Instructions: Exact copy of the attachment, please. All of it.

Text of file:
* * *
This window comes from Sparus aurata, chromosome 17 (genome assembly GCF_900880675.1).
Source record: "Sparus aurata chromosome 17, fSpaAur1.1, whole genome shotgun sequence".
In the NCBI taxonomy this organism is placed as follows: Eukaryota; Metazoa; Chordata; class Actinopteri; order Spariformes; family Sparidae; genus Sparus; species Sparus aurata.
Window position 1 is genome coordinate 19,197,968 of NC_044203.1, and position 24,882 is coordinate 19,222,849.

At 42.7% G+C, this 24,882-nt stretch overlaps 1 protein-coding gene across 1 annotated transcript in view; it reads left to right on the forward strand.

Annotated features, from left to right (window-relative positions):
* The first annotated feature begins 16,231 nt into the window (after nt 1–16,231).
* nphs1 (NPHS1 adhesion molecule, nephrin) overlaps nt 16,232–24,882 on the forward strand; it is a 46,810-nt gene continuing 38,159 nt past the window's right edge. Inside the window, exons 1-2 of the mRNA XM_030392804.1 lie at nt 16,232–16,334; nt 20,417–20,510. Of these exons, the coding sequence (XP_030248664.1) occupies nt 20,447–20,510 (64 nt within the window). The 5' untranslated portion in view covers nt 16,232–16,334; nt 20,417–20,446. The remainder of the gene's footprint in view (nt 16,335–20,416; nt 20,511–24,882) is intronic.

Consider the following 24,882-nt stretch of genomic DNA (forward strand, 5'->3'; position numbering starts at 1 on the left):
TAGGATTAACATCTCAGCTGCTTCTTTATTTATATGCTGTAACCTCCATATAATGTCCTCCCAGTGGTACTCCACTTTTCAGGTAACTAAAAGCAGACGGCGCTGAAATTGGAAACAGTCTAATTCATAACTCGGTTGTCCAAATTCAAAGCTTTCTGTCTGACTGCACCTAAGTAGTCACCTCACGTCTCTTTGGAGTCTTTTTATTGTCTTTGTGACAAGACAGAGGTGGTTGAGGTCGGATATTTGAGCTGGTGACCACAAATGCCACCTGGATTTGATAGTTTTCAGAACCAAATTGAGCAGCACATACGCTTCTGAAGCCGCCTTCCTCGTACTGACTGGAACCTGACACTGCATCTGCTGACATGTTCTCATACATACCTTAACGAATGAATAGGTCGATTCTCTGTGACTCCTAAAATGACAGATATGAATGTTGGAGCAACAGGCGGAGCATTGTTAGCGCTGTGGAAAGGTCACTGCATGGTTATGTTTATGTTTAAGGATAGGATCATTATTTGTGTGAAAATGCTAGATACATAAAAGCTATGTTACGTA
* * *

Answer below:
This window comes from Sparus aurata, chromosome 17 (genome assembly GCF_900880675.1).
Source record: "Sparus aurata chromosome 17, fSpaAur1.1, whole genome shotgun sequence".
In the NCBI taxonomy this organism is placed as follows: Eukaryota; Metazoa; Chordata; class Actinopteri; order Spariformes; family Sparidae; genus Sparus; species Sparus aurata.
Window position 1 is genome coordinate 19,197,968 of NC_044203.1, and position 24,882 is coordinate 19,222,849.

At 42.7% G+C, this 24,882-nt stretch overlaps 1 protein-coding gene across 1 annotated transcript in view; it reads left to right on the forward strand.

Annotated features, from left to right (window-relative positions):
* The first annotated feature begins 16,231 nt into the window (after nt 1–16,231).
* nphs1 (NPHS1 adhesion molecule, nephrin) overlaps nt 16,232–24,882 on the forward strand; it is a 46,810-nt gene continuing 38,159 nt past the window's right edge. Inside the window, exons 1-2 of the mRNA XM_030392804.1 lie at nt 16,232–16,334; nt 20,417–20,510. Of these exons, the coding sequence (XP_030248664.1) occupies nt 20,447–20,510 (64 nt within the window). The 5' untranslated portion in view covers nt 16,232–16,334; nt 20,417–20,446. The remainder of the gene's footprint in view (nt 16,335–20,416; nt 20,511–24,882) is intronic.

Consider the following 24,882-nt stretch of genomic DNA (forward strand, 5'->3'; position numbering starts at 1 on the left):
TAGGATTAACATCTCAGCTGCTTCTTTATTTATATGCTGTAACCTCCATATAATGTCCTCCCAGTGGTACTCCACTTTTCAGGTAACTAAAAGCAGACGGCGCTGAAATTGGAAACAGTCTAATTCATAACTCGGTTGTCCAAATTCAAAGCTTTCTGTCTGACTGCACCTAAGTAGTCACCTCACGTCTCTTTGGAGTCTTTTTATTGTCTTTGTGACAAGACAGAGGTGGTTGAGGTCGGATATTTGAGCTGGTGACCACAAATGCCACCTGGATTTGATAGTTTTCAGAACCAAATTGAGCAGCACATACGCTTCTGAAGCCGCCTTCCTCGTACTGACTGGAACCTGACACTGCATCTGCTGACATGTTCTCATACATACCTTAACGAATGAATAGGTCGATTCTCTGTGACTCCTAAAATGACAGATATGAATGTTGGAGCAACAGGCGGAGCATTGTTAGCGCTGTGGAAAGGTCACTGCATGGTTATGTTTATGTTTAAGGATAGGATCATTATTTGTGTGAAAATGCTAGATACATAAAAGCTATGTTACGTA